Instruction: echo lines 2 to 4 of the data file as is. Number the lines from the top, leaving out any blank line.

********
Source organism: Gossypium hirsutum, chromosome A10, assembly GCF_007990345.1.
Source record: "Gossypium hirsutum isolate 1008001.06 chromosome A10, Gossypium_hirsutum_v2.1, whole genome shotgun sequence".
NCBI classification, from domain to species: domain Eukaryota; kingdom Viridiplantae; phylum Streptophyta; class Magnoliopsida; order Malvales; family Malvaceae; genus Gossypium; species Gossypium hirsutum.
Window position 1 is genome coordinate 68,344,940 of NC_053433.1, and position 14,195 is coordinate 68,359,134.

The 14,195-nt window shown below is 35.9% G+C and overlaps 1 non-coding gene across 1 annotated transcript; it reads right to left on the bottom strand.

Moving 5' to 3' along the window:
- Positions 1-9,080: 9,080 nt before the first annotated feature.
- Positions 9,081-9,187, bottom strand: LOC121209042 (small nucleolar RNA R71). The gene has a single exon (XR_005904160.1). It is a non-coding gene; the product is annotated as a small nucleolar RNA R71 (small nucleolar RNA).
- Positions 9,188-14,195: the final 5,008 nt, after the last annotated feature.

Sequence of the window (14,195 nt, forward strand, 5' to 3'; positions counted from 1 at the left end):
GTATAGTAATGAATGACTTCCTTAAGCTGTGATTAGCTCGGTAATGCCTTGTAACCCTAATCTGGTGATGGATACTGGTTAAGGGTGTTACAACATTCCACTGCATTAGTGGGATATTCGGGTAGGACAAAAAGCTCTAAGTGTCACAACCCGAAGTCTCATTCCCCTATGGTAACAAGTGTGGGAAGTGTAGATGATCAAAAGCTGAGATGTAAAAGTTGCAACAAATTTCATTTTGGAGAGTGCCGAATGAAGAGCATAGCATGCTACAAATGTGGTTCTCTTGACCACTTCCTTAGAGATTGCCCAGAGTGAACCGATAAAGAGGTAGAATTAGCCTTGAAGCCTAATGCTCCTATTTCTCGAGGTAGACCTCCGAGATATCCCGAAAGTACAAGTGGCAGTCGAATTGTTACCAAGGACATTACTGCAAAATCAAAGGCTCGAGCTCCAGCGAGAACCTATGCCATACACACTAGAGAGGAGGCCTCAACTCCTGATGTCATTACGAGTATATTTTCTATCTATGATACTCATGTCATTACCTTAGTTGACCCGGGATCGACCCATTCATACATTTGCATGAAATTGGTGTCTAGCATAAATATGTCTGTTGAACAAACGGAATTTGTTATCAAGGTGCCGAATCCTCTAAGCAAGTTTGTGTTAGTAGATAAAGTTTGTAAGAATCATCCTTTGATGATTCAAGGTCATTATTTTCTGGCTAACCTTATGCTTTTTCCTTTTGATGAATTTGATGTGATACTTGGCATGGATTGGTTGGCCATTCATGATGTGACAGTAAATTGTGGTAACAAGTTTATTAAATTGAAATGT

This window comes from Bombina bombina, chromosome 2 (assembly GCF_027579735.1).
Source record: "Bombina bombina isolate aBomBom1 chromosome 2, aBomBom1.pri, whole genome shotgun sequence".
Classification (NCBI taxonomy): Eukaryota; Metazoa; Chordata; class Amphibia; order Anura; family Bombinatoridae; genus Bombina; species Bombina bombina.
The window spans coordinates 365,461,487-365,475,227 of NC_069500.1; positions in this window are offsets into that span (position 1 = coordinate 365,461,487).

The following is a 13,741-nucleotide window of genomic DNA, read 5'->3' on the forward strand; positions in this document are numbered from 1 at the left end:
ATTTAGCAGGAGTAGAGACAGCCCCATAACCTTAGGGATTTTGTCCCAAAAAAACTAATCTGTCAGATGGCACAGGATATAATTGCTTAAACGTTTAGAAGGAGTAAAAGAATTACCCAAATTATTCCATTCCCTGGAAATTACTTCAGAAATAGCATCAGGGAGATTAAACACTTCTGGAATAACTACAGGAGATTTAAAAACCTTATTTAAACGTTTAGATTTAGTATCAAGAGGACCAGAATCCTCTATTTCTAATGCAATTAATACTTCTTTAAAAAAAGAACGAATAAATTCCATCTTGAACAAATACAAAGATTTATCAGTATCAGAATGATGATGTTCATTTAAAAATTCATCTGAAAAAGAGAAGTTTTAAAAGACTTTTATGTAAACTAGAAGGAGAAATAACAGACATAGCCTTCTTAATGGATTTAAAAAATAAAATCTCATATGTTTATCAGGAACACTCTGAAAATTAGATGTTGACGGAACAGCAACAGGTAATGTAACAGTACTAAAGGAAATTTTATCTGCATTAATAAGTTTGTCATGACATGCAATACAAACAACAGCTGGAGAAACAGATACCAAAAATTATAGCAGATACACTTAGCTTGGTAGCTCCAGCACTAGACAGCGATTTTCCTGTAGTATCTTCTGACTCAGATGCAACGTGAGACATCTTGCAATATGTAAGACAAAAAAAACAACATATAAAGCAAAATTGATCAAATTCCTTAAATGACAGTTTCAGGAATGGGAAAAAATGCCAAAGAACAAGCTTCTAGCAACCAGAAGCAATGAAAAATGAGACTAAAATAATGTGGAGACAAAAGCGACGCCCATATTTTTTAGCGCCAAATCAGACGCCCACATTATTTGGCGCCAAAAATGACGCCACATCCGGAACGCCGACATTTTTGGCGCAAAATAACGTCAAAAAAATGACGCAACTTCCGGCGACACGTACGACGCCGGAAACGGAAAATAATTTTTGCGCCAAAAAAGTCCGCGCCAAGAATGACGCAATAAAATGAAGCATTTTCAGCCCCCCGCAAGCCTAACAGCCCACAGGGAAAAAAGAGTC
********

Source record: "Gossypium hirsutum isolate 1008001.06 chromosome A10, Gossypium_hirsutum_v2.1, whole genome shotgun sequence".
NCBI classification, from domain to species: domain Eukaryota; kingdom Viridiplantae; phylum Streptophyta; class Magnoliopsida; order Malvales; family Malvaceae; genus Gossypium; species Gossypium hirsutum.
Window position 1 is genome coordinate 68,344,940 of NC_053433.1, and position 14,195 is coordinate 68,359,134.